Cultural attitudes in this country toward recreational and medical marijuana use are swiftly changing: Earlier this month, for instance, New York City’s first medical marijuana dispensary opened its doors. The latest research suggests that half of all Americans will use marijuana at least once, and just over one-third of high-school seniors have used the drug in the past year. And yet those PSAs of the ’90s are hard to forget, and many — scientists included — are still unsure about the long-term cognitive effects of marijuana, especially in teens.
Now, by following two groups of twins from late childhood through late adolescence and early adulthood, an international team of scientists showed that teens who had used pot did indeed have lower scores on cognitive tests — but, crucially, those differences were likely caused by other genetic and social factors within the family rather than marijuana itself.
Twin studies help researchers to understand the various genetic and environmental factors that contribute to a specific outcome, such as marijuana use, since monozygotic (identical) twins share 100 percent of their DNA, whereas dizygotic (fraternal) twins share 50 percent, just like normal siblings. However, the environmental conditions for these twins are considered to be broadly similar. By determining the effect of one twin’s marijuana use on the likelihood that the other will also light up, scientists can begin to parse out how much biological and social factors contribute.
That’s what a group of researchers from the U.S. and Sweden did, using two different groups of twins, the Risk Factors for Antisocial Behavior study from Southern California and the Minnesota Twin Family Study, that together resulted in 3,066 participants. The scientists asked about marijuana use at several different time points, and assessed several different types of intelligence and cognition. As had been reported in several previous studies, the new study published this week in PNAS found that marijuana-using teens had lower scores on cognitive and intelligence tests, and also showed declines on crystallized intelligence, or the ability to use previously acquired knowledge and skills.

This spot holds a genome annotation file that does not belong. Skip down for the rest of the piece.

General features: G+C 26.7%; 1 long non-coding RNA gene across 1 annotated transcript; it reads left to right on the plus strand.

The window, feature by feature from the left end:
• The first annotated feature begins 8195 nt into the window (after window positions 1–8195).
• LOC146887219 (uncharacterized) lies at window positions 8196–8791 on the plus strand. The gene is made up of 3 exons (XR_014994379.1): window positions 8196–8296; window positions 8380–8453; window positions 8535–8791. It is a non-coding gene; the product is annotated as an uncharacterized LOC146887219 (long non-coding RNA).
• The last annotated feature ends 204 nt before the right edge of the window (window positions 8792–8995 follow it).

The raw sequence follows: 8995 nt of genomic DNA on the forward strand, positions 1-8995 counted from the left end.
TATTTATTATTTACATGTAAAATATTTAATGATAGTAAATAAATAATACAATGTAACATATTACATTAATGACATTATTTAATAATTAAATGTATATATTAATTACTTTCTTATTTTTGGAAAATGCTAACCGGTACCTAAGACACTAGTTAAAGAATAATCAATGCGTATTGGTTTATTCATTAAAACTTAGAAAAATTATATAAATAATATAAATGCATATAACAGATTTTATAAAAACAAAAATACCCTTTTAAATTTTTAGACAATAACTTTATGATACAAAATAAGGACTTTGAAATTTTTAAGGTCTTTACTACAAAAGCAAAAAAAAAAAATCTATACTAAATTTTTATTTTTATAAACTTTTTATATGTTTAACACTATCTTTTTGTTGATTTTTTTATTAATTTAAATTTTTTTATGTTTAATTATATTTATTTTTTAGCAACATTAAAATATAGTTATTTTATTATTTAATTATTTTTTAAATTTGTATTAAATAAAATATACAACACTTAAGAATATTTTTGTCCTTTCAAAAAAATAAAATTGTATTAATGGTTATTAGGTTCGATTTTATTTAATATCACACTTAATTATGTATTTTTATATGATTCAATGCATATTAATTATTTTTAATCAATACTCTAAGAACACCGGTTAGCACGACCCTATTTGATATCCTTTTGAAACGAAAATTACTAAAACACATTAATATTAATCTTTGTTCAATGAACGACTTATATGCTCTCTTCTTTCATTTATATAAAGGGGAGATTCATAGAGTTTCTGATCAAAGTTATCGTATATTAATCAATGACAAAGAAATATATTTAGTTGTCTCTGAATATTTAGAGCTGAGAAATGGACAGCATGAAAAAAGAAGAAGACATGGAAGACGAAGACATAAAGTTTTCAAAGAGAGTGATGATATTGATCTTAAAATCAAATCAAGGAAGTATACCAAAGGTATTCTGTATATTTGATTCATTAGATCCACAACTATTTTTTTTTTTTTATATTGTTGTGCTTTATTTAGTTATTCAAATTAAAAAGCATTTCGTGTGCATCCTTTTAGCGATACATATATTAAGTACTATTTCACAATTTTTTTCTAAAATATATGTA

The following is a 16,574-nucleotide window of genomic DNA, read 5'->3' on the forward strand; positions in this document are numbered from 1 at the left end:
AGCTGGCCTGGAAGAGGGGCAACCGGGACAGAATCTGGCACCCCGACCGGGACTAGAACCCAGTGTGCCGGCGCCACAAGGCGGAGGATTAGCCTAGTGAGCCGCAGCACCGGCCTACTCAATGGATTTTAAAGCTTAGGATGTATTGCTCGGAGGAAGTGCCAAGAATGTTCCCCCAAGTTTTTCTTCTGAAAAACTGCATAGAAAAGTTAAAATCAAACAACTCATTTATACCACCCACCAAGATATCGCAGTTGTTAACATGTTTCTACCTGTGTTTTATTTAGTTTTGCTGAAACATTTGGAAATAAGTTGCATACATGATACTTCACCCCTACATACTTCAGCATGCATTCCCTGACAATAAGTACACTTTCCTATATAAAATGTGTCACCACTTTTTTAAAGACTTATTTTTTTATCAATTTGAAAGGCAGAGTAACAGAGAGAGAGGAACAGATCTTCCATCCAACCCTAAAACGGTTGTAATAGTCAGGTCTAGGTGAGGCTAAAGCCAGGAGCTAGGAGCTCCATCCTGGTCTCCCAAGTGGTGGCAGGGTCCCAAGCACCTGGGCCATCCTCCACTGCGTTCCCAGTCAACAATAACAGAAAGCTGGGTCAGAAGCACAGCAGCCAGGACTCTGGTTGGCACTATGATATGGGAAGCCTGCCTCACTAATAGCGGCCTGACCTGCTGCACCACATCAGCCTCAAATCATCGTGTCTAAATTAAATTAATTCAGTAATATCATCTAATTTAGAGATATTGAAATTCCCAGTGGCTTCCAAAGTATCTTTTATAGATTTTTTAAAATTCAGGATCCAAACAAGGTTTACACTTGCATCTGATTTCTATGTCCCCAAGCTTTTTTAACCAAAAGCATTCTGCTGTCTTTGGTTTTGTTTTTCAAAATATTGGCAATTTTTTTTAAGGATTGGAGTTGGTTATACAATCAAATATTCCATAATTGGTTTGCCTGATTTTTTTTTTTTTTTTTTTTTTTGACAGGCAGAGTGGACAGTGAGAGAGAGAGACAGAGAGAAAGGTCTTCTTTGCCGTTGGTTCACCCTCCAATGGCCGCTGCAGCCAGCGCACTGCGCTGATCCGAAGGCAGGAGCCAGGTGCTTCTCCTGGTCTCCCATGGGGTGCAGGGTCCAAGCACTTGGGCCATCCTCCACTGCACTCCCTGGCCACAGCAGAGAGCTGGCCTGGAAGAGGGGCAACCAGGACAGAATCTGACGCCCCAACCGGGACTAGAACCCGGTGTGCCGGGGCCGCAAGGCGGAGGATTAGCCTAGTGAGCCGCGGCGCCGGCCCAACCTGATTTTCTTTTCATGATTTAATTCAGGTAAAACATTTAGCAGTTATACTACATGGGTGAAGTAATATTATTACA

However, the teens who used marijuana the most didn’t show greater declines in cognition and intelligence than teens who only lit up occasionally, nor did these teens show greater declines than their twins who didn’t use. The authors conclude that these results show that marijuana use itself doesn’t seem to cause decreased intelligence and cognition, but rather that familial factors lead to both of these outcomes. Whether or not you’re allergic to the stuff is a whole other story.